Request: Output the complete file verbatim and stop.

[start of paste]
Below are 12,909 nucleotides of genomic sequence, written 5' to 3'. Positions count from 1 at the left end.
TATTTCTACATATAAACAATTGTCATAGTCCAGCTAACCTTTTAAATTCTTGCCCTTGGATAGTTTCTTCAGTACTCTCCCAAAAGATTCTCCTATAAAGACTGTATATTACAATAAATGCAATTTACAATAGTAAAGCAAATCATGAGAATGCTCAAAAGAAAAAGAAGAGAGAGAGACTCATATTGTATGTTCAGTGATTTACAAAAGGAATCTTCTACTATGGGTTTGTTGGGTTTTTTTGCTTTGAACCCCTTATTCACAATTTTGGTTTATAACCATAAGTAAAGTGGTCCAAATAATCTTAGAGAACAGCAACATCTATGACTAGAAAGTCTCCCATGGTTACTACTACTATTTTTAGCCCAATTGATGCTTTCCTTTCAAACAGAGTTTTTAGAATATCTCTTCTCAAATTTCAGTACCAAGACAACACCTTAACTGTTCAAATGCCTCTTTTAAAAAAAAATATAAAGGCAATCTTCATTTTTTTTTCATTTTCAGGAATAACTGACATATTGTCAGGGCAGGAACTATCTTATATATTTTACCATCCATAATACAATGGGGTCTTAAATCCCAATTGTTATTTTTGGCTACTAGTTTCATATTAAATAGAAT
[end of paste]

Below are 12,909 nucleotides of genomic sequence, written 5' to 3'. Positions count from 1 at the left end.
TATTTCTACATATAAACAATTGTCATAGTCCAGCTAACCTTTTAAATTCTTGCCCTTGGATAGTTTCTTCAGTACTCTCCCAAAAGATTCTCCTATAAAGACTGTATATTACAATAAATGCAATTTACAATAGTAAAGCAAATCATGAGAATGCTCAAAAGAAAAAGAAGAGAGAGAGACTCATATTGTATGTTCAGTGATTTACAAAAGGAATCTTCTACTATGGGTTTGTTGGGTTTTTTTGCTTTGAACCCCTTATTCACAATTTTGGTTTATAACCATAAGTAAAGTGGTCCAAATAATCTTAGAGAACAGCAACATCTATGACTAGAAAGTCTCCCATGGTTACTACTACTATTTTTAGCCCAATTGATGCTTTCCTTTCAAACAGAGTTTTTAGAATATCTCTTCTCAAATTTCAGTACCAAGACAACACCTTAACTGTTCAAATGCCTCTTTTAAAAAAAAATATAAAGGCAATCTTCATTTTTTTTTCATTTTCAGGAATAACTGACATATTGTCAGGGCAGGAACTATCTTATATATTTTACCATCCATAATACAATGGGGTCTTAAATCCCAATTGTTATTTTTGGCTACTAGTTTCATATTAAATAGAAT